Research
Print page Print page
Switch language
The Capital Region of Denmark - a part of Copenhagen University Hospital
Published

Nationwide Assessment of Cause-Specific Mortality in Patients with Rosacea: A Cohort Study in Denmark

Research output: Contribution to journalJournal articleResearchpeer-review

  1. Eruptive Melanocytic Nevi: A Review

    Research output: Contribution to journalReviewResearchpeer-review

  2. Choosing First-Line Biologic Treatment for Moderate-to-Severe Psoriasis: What Does the Evidence Say?

    Research output: Contribution to journalJournal articleResearchpeer-review

  3. Treating Psoriasis During Pregnancy: Safety and Efficacy of Treatments

    Research output: Contribution to journalJournal articleResearchpeer-review

  4. Fragrance contact allergy: a clinical review

    Research output: Contribution to journalJournal articleResearchpeer-review

  1. Clinical Relevance of Skin Pain in Atopic Dermatitis

    Research output: Contribution to journalJournal articleResearchpeer-review

  2. Impact of Atopic Dermatitis Lesion Location on Quality of Life in Adult Patients in a Real-world Study

    Research output: Contribution to journalJournal articleResearchpeer-review

  3. Prevalence and incidence of various Cancer subtypes in patients with heart failure vs matched controls

    Research output: Contribution to journalJournal articleResearchpeer-review

  4. Management of Ocular Manifestations of Atopic Dermatitis: A Consensus Meeting Using a Modified Delphi Process

    Research output: Contribution to journalJournal articleResearchpeer-review

View graph of relations

BACKGROUND: Emerging data suggest that rosacea is associated with several comorbidities; however, the causes of mortality in patients with rosacea have not yet been investigated.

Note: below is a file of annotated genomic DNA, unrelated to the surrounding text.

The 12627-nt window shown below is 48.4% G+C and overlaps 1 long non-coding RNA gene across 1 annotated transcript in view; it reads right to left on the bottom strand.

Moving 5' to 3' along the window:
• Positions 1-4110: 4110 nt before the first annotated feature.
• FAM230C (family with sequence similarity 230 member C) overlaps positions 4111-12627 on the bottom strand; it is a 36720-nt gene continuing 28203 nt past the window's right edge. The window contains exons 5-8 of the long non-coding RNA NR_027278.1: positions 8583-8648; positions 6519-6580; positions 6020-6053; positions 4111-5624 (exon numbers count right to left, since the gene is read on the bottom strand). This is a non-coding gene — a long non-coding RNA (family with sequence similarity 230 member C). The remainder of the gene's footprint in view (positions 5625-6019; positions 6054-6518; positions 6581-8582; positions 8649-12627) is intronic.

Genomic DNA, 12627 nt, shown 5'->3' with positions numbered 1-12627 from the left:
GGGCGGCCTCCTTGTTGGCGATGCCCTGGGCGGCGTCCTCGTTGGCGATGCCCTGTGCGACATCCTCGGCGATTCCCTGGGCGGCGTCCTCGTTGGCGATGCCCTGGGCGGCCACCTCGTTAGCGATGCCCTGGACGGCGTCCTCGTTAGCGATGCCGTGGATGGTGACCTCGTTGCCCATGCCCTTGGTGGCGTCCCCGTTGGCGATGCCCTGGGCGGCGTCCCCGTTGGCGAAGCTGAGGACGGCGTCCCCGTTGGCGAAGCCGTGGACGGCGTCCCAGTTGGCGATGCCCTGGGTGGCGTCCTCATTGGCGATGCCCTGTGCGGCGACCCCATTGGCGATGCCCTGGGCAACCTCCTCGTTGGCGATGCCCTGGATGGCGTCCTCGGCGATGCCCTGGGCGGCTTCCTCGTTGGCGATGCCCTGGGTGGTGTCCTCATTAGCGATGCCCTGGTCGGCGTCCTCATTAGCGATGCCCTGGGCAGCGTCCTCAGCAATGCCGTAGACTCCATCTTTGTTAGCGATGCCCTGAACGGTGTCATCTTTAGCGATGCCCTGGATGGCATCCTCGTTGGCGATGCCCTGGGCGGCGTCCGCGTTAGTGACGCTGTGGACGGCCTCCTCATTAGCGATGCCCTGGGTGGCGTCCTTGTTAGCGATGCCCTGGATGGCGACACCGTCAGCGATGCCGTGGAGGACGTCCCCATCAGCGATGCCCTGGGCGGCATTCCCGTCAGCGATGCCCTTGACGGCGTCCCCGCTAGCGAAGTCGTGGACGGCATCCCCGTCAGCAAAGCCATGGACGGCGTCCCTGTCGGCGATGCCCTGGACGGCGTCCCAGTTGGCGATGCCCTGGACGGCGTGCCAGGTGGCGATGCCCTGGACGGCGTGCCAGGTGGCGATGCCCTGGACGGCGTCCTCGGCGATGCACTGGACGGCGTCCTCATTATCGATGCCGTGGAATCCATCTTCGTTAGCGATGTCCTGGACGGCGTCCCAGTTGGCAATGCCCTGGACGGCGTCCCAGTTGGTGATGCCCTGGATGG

OBJECTIVE: We evaluated all-cause and cause-specific death rates in patients with rosacea in a population-based Danish cohort study.

METHODS: All Danish individuals aged ≥18 years between 1 January 1997 and 31 December 2012 with rosacea diagnosed by hospital dermatologists were linked in nationwide registers and compared with age- and sex-matched general-population subjects (1:5 ratio). Death rates were calculated per 1000 person-years, and hazard ratios (HRs) were estimated using Cox regression models.

RESULTS: The total cohort (n = 35,958) included 5993 patients with rosacea and 29,965 age- and sex-matched individuals from the general population. During the maximum 15 years of follow-up, 664 (11.1 %) patients with rosacea and 3121 (10.4 %) patients in the reference population died. The risk of all-cause mortality was similar in patients with rosacea and the reference population [HR 1.06, 95 % confidence interval (CI) 0.98-1.15]. Analyses of cause-specific mortality revealed a significantly increased risk of death due to gastrointestinal diseases in patients with rosacea (HR 1.95, 95 % CI 1.31-2.89), primarily related to hepatic disease. No increased risk of death due to other major disease categories, e.g. cancer, cardiovascular, neurological, or infectious diseases was observed.

CONCLUSION: We observed a significantly increased risk of death due to gastrointestinal diseases (primarily hepatic disease) in patients with rosacea; however, we found no increased risk of death due to other causes such as cardiovascular or neurological diseases. Although this does not necessarily imply a causal link, the findings underscore the association between rosacea and gastrointestinal disease, but also that rosacea may be associated with increased risk factors, including alcohol consumption.

Original languageEnglish
JournalAmerican Journal of Clinical Dermatology
Volume17
Issue number6
Pages (from-to)673-679
ISSN1175-0561
DOIs
Publication statusPublished - 1 Aug 2016

ID: 48320642